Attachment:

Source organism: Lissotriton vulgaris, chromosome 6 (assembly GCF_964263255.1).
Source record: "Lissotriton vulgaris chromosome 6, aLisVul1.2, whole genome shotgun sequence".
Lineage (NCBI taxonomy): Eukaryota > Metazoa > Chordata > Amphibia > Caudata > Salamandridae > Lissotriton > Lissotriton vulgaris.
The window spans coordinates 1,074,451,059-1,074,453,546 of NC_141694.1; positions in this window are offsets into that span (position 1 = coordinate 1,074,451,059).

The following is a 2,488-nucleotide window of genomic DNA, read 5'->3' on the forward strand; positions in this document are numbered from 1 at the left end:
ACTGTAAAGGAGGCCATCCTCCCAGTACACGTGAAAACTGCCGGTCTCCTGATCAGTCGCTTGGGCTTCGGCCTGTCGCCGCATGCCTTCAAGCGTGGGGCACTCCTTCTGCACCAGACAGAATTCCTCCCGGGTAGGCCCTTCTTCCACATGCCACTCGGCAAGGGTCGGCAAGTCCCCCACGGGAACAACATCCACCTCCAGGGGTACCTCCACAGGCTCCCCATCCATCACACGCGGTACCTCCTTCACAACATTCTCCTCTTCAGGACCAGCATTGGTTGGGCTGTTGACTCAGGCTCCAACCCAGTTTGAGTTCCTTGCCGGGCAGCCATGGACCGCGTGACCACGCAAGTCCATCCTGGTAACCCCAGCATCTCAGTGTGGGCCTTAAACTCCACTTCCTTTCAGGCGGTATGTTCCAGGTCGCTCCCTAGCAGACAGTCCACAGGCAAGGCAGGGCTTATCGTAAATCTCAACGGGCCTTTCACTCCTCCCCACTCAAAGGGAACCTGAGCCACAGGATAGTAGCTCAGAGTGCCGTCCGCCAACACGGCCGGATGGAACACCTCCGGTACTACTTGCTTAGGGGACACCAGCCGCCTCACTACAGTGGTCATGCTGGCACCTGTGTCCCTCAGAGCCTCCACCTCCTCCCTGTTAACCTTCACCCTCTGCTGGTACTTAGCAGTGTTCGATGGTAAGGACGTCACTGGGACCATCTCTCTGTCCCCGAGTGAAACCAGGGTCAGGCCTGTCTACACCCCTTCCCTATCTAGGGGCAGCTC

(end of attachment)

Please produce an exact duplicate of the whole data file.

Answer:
Source organism: Lissotriton vulgaris, chromosome 6 (assembly GCF_964263255.1).
Source record: "Lissotriton vulgaris chromosome 6, aLisVul1.2, whole genome shotgun sequence".
Lineage (NCBI taxonomy): Eukaryota > Metazoa > Chordata > Amphibia > Caudata > Salamandridae > Lissotriton > Lissotriton vulgaris.
The window spans coordinates 1,074,451,059-1,074,453,546 of NC_141694.1; positions in this window are offsets into that span (position 1 = coordinate 1,074,451,059).

The following is a 2,488-nucleotide window of genomic DNA, read 5'->3' on the forward strand; positions in this document are numbered from 1 at the left end:
ACTGTAAAGGAGGCCATCCTCCCAGTACACGTGAAAACTGCCGGTCTCCTGATCAGTCGCTTGGGCTTCGGCCTGTCGCCGCATGCCTTCAAGCGTGGGGCACTCCTTCTGCACCAGACAGAATTCCTCCCGGGTAGGCCCTTCTTCCACATGCCACTCGGCAAGGGTCGGCAAGTCCCCCACGGGAACAACATCCACCTCCAGGGGTACCTCCACAGGCTCCCCATCCATCACACGCGGTACCTCCTTCACAACATTCTCCTCTTCAGGACCAGCATTGGTTGGGCTGTTGACTCAGGCTCCAACCCAGTTTGAGTTCCTTGCCGGGCAGCCATGGACCGCGTGACCACGCAAGTCCATCCTGGTAACCCCAGCATCTCAGTGTGGGCCTTAAACTCCACTTCCTTTCAGGCGGTATGTTCCAGGTCGCTCCCTAGCAGACAGTCCACAGGCAAGGCAGGGCTTATCGTAAATCTCAACGGGCCTTTCACTCCTCCCCACTCAAAGGGAACCTGAGCCACAGGATAGTAGCTCAGAGTGCCGTCCGCCAACACGGCCGGATGGAACACCTCCGGTACTACTTGCTTAGGGGACACCAGCCGCCTCACTACAGTGGTCATGCTGGCACCTGTGTCCCTCAGAGCCTCCACCTCCTCCCTGTTAACCTTCACCCTCTGCTGGTACTTAGCAGTGTTCGATGGTAAGGACGTCACTGGGACCATCTCTCTGTCCCCGAGTGAAACCAGGGTCAGGCCTGTCTACACCCCTTCCCTATCTAGGGGCAGCTC